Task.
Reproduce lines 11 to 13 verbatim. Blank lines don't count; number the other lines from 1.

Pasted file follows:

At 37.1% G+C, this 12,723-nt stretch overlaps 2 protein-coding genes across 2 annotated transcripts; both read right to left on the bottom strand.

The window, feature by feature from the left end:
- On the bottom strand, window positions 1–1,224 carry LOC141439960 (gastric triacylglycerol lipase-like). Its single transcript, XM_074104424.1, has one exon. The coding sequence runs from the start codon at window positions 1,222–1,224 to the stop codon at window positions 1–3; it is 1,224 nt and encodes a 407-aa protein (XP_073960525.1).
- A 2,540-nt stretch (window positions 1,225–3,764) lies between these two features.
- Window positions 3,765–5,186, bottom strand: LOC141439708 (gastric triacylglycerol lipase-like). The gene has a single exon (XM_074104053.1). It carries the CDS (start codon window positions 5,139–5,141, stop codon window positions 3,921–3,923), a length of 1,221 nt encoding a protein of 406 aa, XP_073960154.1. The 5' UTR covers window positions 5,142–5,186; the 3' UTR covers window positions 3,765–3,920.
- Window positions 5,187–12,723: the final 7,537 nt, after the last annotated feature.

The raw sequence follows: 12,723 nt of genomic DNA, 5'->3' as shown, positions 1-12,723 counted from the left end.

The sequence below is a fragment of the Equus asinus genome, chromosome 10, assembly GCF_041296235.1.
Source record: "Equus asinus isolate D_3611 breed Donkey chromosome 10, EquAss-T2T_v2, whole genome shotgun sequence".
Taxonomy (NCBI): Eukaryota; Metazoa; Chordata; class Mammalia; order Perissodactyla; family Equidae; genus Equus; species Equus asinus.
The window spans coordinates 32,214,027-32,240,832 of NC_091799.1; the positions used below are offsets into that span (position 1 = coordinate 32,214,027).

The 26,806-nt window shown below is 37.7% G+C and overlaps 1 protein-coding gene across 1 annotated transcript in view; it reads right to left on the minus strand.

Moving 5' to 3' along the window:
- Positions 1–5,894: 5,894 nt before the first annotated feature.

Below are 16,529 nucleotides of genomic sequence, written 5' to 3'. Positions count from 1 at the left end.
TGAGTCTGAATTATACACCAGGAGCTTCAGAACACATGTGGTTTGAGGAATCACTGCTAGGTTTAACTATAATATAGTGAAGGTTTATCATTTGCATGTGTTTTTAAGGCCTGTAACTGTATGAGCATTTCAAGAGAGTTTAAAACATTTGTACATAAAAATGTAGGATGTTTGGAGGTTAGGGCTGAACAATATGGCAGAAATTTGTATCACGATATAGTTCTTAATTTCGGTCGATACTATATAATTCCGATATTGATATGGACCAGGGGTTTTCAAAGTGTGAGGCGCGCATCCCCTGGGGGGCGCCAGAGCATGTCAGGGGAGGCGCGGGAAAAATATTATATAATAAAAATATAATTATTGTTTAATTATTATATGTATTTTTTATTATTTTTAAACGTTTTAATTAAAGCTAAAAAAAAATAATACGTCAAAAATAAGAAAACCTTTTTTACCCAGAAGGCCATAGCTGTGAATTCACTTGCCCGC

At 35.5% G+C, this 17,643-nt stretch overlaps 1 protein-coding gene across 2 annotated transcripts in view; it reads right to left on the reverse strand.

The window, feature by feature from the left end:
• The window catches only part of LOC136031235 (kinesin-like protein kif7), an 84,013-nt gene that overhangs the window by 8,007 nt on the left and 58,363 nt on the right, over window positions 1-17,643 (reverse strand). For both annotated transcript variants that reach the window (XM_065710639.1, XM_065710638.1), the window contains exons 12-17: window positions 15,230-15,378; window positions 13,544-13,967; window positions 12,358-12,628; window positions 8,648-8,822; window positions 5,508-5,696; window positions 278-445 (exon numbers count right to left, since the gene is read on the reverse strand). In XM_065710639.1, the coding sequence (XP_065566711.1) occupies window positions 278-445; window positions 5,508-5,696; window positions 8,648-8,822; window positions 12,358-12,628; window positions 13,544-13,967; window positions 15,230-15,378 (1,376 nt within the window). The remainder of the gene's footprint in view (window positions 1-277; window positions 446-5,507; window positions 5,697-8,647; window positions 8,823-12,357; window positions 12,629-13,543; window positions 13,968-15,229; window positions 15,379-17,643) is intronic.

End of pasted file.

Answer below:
The window spans coordinates 32,214,027-32,240,832 of NC_091799.1; the positions used below are offsets into that span (position 1 = coordinate 32,214,027).

The 26,806-nt window shown below is 37.7% G+C and overlaps 1 protein-coding gene across 1 annotated transcript in view; it reads right to left on the minus strand.

Moving 5' to 3' along the window: